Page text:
On the water (at last) with Zorro
The drought is over
It has been a long time since Pat and I have been sailing, or since we have seen Zorro. Pat has had to take repeated trips to South Texas to deal with the Old Soldier's health problems and other affairs. Meanwhile, I've been working – normally, I would take the summer off from teaching, but with Pat not currently working, we have needed the income. In addition, Zorro's employment has kept him away from the lake much of the time (it's nice for him to have not merely a job, but one he's well suited for, but it involves a lot of travel out of town). And he keeps having girl trouble: He just wants to have a good time with no commitment, but the women he's been dating lately have, after about two dates, started talking about moving in with him, getting married, getting rid of the cats, changing his housekeeping style, changing his lifestyle, and generally trying to do a total makeover of his personality – in other words, making him into not-Zorro. He's been spending a lot of his time and energy trying to get disentangled from them.
So none of us got in any sailing during June, and while Zorro had managed to get in a bit of sailing on his own last weekend, the last time Pat or I had been sailing was the Race to the Elephant at the end of May. We also had not seen Zorro since that weekend, and I was getting especially stressed-out and depressed. I needed a good dose of Zorro.
Finally, this weekend, the universe has come into alignment (which may or may not have anything to do with the solar eclipse that Gerald, Jer, Fuego, and others will be watching in just a couple of days). Pat and I were at the lake at the same time as Zorro, and we were able to go sailing with him.
Friday afternoon, we headed for the lake. When we left Albuquerque, we were in hot, dry, windless conditions. By the time we got to Socorro, we were in thunderstorms that had not been predicted in the weather forecasts that we had seen, with very little rain but a lot of gusty wind. When we arrived at the lake, the clouds were heavy, the wind was screaming, and there was lots of lightning. We met Zorro, Carguy, and Carguy's girlfriend at the marina; they reported that up until just before Pat and I had arrived, sailing conditions on the lake were fantastic. Zorro had been on Constellation, and Carguy and his girlfriend had been on Caliente, which Carguy has just repurchased from Ribbons, and they had had about three hours of winds in the vicinity of 15 knots. They had just gotten in to the marina and tied up when the gale started raging.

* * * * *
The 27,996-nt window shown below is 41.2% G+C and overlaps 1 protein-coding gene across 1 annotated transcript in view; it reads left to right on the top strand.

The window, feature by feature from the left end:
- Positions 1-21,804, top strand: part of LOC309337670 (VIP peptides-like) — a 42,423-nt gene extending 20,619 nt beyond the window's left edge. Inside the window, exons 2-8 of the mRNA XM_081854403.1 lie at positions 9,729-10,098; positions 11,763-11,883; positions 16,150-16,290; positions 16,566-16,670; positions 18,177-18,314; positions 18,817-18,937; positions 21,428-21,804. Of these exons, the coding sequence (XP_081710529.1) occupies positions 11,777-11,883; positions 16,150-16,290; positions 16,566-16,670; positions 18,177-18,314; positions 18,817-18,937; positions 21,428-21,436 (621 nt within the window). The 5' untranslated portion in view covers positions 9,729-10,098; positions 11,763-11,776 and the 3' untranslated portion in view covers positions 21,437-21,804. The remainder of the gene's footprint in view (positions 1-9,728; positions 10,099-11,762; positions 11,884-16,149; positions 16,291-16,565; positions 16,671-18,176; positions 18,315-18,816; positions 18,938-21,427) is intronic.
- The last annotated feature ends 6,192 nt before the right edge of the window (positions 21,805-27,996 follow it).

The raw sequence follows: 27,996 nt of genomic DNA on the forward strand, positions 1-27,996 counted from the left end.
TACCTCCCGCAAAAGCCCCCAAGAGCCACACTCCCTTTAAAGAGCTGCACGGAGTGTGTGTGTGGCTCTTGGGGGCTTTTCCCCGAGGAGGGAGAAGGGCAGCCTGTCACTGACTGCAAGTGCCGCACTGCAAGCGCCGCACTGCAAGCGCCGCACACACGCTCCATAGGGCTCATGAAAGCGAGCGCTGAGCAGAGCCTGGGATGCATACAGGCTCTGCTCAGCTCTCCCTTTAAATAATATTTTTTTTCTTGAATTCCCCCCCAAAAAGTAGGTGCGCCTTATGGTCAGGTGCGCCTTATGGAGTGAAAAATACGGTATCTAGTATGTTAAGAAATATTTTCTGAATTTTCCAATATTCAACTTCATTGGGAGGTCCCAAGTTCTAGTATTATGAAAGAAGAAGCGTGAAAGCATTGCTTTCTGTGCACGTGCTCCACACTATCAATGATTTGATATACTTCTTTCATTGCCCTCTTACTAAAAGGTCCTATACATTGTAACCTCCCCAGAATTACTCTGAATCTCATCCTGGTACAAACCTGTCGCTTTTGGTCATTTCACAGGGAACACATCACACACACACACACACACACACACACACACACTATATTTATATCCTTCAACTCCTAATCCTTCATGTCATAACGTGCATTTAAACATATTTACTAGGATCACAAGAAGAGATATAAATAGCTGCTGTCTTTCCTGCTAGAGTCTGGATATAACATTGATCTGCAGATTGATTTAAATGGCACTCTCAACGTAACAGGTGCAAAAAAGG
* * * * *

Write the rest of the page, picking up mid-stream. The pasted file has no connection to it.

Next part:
It was a little disappointing to have missed out on that afternoon's great sailing, but it was good to see Zorro again. Pat and I went to dinner with Zorro (during which time a squall moved through, with fierce winds, lots of lightning, and about 10 minutes of heavy downpour), and then we joined Carguy, Carguy's girlfriend, Dino, and a couple of Dino's workers at a house on the river that Dino has recently purchased that he's remodeling into a vacation rental (3 bedrooms, 2 baths, spa tub in the master bath, fireplace in the living room, and a fantastic deck over the river where one can sit and be soothed by the whooshing sound of the rapids just downstream, for just $1000 a week). Dino, Zorro, Pat and I relaxed on the deck in the dark, listening to the rapids and the occasional night bird, catching up with each other's lives. Dino had a fishing rod in a holder mounted on the rail of the deck, with a line trailing into the water, but he didn't seem to be expecting to catch anything.